The risk of sunburn is reason enough for most of us to slather on the SPF 50. But for people with certain genetic disorders, extreme sun sensitivity is a symptom that requires more than just sunscreen.
Think Dracula. Some historians believe one of these conditions, porphyria, is the basis of vampire legends about the mythical man-creature who suffers in sunlight and lives entirely in the dark. But how much of these ancient tales are based in reality? We asked the experts to shed some light on some rare health conditions worsened by sun exposure.
What Is Porphyria Cutanea Tarda?
According to dermatologist Margaret Noland, MD, most porphyrias are genetic disorders caused by a deficiency in the enzymes that break down byproducts of blood formation. There are different variants of porphyria, but the most common is porphyria cutanea tarda, also known as PCT. This disorder affects the skin and causes sun sensitivity.
PCT typically occurs in adults who have a genetic predisposition for the disorder. Certain medications, liver disease, alcohol intake or increased estrogen levels can trigger PCT later in life and cause a symptom flare-up.
There are also more severe inherited variants of porphyria that occur in childhood. “Patients with hereditary variants of porphyria must make significant lifestyle alterations because the symptoms can be so severe,” says Noland. “I had one patient with erythropoietic protoporphyria who became a night guard so that he could work at night and sleep during the day to avoid sun exposure.”
Sun Sensitivity & Other Symptoms of PCT
The symptoms of PCT can vary, yet photosensitivity is one of the telltale signs. When exposed to the sun, patients typically experience:
- Blistering of the skin
- Skin fragility or skin that tears and bruises easily
- Increased hair growth on sun-exposed parts of the body
Those with the more severe childhood variant can develop scarring that may increase their long-term risk for skin cancer later in life. “Porphyrias limit a patient’s functionality and have a huge effect on day-to-day life,” says Noland.
First, symptom management is critical. That means avoiding sun exposure when possible. When patients with PCT venture out, Noland recommends photoprotective clothing and physical sunblock with zinc and titanium.
To treat PCT, it’s key to determine what triggers symptoms. “The first step is removing any inciting factors like medications that may be causing flare-ups,” says Noland. “We also see a lot of PCT with chronic liver disease and alcohol use, so lifestyle changes can have a huge impact.”
Some medication can be effective at managing PCT, but one of the most common treatments is phlebotomy, or the removal of blood from the body. This spurs the production of new red blood cells and reduces iron levels, which can put PCT in remission.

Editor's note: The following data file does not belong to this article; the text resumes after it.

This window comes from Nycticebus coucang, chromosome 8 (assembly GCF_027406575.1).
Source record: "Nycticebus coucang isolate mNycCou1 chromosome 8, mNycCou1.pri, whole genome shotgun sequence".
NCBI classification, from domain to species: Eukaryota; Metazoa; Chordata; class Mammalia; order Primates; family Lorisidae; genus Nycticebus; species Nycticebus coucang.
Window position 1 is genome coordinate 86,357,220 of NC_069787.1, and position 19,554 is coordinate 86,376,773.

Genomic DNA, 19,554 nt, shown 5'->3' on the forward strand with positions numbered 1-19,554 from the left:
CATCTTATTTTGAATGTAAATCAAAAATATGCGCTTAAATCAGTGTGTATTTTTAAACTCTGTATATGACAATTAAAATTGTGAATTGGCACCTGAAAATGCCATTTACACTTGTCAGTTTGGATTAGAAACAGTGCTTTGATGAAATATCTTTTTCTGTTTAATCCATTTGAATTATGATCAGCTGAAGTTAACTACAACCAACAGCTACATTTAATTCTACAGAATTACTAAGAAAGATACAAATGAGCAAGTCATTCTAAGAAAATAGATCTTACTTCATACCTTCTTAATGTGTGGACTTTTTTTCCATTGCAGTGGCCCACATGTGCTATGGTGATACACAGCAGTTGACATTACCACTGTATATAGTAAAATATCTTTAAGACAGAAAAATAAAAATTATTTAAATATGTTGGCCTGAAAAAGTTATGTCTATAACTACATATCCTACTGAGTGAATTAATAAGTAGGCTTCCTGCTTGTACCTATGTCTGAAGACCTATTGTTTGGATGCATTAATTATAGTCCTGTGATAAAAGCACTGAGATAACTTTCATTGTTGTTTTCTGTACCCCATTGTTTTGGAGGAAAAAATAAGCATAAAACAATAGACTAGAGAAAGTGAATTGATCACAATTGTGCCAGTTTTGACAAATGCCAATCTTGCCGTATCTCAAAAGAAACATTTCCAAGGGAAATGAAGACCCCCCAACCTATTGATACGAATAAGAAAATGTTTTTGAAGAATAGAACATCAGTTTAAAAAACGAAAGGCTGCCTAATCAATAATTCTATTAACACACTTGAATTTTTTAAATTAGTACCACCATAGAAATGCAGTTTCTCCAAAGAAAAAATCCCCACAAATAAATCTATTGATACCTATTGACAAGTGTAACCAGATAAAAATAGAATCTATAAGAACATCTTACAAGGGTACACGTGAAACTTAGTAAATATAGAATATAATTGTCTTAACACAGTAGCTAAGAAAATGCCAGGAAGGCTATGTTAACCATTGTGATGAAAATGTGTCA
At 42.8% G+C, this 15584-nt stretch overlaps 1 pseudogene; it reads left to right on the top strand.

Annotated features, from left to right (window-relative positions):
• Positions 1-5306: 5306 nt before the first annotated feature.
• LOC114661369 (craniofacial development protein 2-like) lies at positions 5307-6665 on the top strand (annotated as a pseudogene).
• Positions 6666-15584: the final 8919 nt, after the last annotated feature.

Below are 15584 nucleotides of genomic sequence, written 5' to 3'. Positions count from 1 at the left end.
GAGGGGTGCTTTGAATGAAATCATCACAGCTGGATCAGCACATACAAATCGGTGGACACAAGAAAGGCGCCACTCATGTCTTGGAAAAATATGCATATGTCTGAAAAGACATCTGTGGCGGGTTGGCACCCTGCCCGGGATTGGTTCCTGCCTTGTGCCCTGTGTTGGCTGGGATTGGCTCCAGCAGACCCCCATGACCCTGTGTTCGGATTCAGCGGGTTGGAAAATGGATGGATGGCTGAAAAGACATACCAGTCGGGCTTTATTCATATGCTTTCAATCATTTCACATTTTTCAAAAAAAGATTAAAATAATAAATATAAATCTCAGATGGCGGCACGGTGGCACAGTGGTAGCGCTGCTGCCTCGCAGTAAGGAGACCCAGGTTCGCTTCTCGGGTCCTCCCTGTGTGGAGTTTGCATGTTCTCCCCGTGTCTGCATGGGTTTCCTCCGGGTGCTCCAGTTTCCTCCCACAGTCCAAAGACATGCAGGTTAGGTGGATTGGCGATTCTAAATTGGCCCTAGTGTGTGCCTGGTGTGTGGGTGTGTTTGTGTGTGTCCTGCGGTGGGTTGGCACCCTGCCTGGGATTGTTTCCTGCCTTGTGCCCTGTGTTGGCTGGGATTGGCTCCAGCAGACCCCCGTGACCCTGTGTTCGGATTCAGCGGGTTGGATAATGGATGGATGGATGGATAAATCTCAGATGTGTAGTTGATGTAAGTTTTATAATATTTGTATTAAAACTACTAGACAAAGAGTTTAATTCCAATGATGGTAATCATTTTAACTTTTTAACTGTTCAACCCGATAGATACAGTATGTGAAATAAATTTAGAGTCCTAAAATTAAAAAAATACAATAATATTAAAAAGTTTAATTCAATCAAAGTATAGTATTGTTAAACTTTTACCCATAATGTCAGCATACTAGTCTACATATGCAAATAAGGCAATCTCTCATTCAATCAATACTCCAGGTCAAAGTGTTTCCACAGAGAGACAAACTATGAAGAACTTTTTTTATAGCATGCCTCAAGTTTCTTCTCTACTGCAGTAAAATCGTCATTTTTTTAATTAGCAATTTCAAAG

What Is Xeroderma Pigmentosum?
A defect in the body’s DNA repair system causes xeroderma pigmentosum (XP), another rare genetic disorder. Normally, the body repairs cell damage that happens when skin is exposed to ultraviolet (UV) rays. But in people with XP, that repair process doesn’t happen.
Xeroderma Pigmentosum Symptoms
The symptoms of XP typically appear in infancy or early childhood. “A severe sunburn after a very short period of sun exposure is usually the first sign,” says dermatologist Barrett Zlotoff, MD. “Children with XP can develop freckles and have the same kind of skin changes that older people develop over time from sun damage.” These skin changes may include:
- Dark spots
- Rough patches
- Painful open sores
- Pre-cancers and skin cancers even in children under five years old
XP also makes the eyes more sensitive, so they may be red and bloodshot after sun exposure.
“Later, kids can even get neurological symptoms depending on the type of XP,” adds Zlotoff. “Symptoms include poor coordination, muscle spasms, developmental delays and deafness.”
Xeroderma Pigmentosum Treatment
There is no cure for XP, so treatment involves preventing and managing symptoms. Priority number one: avoiding UV light exposure.
Unusual response to sun exposure?
Make an appointment today with a UVA dermatologist.
“It’s important to filter out all UV light to reduce the risk of skin cancer,” says Zlotoff. “These kids basically need to be totally protected, so the windows on their cars and homes have special filters. They wear sunscreen all the time, but they also need long sleeves, hats, sunglasses and gloves. Many have custom-made suits, almost like space suits, with plastic shields that go over their faces, so they can see out but UV light can’t get in.”
Skin cancer and severe neurological involvement can limit the lifespan of kids with XP. However, with early diagnosis and rigorous sun protection, many can live normal lives.
“Most kids go to school and live a normal life, but they have to dress for it,” says Zlotoff. “It’s socially difficult, obviously, walking through the world with protective suits on. But a lot of parents do a lot to try to educate teachers and other kids at school. There are camps where these kids can go and do all of the regular camp activities at night. And there is a great XP family support group online.”